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Are Aboriginal people more likely to be diagnosed with more advanced cancer?

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Australian Aboriginal people have poorer survival than non-Aboriginal people after diagnosis of most cancer types.1 Spread of disease at diagnosis is a major prognostic factor for cancer, and differences in spread of disease partly explain the disparities in cancer survival between Aboriginal and non-Aboriginal people.1,2

For all cancers combined, Aboriginal people are more likely to have advanced disease at diagnosis than non-Aboriginal people.1,2 However, the incidences of cancers that tend to present at a later stage, such as lung cancer, are higher in Aboriginal people, while the incidences of other cancers, such as melanoma, which are predominantly localised when diagnosed, are lower in Aboriginal people than non-Aboriginal people.1,2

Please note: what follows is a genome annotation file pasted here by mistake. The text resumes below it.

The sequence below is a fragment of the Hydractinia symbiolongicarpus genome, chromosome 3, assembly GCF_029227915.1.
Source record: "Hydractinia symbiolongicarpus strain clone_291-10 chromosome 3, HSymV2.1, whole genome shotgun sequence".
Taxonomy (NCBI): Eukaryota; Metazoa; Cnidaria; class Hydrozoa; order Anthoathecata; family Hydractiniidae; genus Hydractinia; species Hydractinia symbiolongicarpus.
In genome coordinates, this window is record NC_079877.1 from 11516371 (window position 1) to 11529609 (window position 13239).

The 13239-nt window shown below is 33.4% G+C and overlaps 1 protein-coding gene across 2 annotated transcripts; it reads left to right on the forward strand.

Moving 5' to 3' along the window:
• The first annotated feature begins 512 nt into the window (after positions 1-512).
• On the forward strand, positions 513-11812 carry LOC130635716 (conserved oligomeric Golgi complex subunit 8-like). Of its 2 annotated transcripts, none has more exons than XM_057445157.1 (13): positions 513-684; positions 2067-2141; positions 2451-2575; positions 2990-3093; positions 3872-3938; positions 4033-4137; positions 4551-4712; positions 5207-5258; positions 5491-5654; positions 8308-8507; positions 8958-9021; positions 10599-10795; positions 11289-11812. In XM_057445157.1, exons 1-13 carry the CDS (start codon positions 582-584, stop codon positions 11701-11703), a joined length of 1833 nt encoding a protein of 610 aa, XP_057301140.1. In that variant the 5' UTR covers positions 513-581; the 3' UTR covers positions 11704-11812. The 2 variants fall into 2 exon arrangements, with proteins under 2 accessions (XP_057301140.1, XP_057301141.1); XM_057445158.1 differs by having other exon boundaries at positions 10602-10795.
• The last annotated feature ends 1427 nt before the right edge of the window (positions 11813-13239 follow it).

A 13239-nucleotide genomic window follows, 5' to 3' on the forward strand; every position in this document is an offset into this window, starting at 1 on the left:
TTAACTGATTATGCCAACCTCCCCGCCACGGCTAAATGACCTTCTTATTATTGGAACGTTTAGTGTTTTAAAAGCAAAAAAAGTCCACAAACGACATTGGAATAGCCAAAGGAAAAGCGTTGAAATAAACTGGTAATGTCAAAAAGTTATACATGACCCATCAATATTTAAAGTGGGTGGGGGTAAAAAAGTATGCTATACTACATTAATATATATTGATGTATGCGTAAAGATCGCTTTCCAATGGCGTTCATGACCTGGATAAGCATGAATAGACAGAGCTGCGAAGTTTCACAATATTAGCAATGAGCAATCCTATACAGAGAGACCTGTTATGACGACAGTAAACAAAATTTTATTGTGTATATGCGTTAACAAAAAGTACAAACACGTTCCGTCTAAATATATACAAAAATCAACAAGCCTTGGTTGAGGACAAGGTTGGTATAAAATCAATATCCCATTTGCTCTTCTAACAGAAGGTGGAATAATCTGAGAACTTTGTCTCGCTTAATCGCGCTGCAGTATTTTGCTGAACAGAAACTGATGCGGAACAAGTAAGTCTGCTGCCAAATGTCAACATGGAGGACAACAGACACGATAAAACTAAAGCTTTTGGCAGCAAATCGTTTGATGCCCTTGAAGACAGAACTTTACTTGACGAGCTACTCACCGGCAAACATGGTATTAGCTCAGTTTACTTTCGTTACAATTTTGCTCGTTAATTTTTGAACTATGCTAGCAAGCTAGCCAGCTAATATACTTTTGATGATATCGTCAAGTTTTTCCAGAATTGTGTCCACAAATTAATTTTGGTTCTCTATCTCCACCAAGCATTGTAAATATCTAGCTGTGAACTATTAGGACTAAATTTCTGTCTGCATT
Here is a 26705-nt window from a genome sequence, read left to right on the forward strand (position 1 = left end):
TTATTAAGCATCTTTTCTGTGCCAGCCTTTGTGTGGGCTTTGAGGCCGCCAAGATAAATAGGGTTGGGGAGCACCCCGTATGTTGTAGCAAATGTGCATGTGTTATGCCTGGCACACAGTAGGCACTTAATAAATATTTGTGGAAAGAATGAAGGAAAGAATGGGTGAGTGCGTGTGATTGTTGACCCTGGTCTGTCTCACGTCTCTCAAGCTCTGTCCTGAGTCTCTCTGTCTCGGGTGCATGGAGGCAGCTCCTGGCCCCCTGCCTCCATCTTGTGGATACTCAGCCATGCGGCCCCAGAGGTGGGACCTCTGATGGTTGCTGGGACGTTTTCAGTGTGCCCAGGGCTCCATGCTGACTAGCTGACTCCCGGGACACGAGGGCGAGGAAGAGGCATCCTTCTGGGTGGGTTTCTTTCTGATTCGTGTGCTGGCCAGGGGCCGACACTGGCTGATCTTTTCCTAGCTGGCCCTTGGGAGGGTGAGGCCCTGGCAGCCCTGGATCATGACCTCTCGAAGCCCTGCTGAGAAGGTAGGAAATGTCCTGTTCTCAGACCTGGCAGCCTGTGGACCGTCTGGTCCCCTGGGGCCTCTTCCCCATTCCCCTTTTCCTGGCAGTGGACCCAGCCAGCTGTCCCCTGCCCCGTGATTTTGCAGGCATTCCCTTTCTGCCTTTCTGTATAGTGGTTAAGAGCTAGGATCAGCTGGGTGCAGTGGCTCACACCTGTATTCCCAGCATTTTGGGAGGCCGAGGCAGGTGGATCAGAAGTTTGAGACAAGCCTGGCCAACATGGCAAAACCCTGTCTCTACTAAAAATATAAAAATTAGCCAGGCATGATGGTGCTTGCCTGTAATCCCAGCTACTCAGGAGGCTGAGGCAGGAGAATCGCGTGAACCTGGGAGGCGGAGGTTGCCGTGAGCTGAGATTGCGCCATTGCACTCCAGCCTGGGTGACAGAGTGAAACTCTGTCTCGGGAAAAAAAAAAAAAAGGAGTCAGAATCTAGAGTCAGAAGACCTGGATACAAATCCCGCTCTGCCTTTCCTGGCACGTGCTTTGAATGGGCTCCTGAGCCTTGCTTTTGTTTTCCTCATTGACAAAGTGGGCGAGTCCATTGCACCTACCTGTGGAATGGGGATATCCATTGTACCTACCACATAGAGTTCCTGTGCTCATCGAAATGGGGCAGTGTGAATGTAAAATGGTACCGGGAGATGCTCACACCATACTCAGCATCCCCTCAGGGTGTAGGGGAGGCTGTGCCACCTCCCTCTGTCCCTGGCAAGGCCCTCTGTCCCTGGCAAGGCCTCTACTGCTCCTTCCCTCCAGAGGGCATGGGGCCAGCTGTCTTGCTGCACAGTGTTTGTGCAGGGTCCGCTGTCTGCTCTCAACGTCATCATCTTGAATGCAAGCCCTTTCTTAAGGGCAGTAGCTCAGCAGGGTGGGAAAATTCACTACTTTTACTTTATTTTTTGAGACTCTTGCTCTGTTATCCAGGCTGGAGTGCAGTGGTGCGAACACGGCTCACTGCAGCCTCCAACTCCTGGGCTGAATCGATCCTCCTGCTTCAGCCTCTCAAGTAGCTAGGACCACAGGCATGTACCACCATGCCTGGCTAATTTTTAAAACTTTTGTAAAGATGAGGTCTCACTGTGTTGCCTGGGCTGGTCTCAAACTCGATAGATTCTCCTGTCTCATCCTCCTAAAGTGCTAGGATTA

Studies have examined differences in spread of disease at diagnosis between Aboriginal and non-Aboriginal people for individual cancer types, but the results have been inconsistent across studies and cancer types.37 While incidence by spread of disease has been reported separately for Aboriginal and non-Aboriginal…

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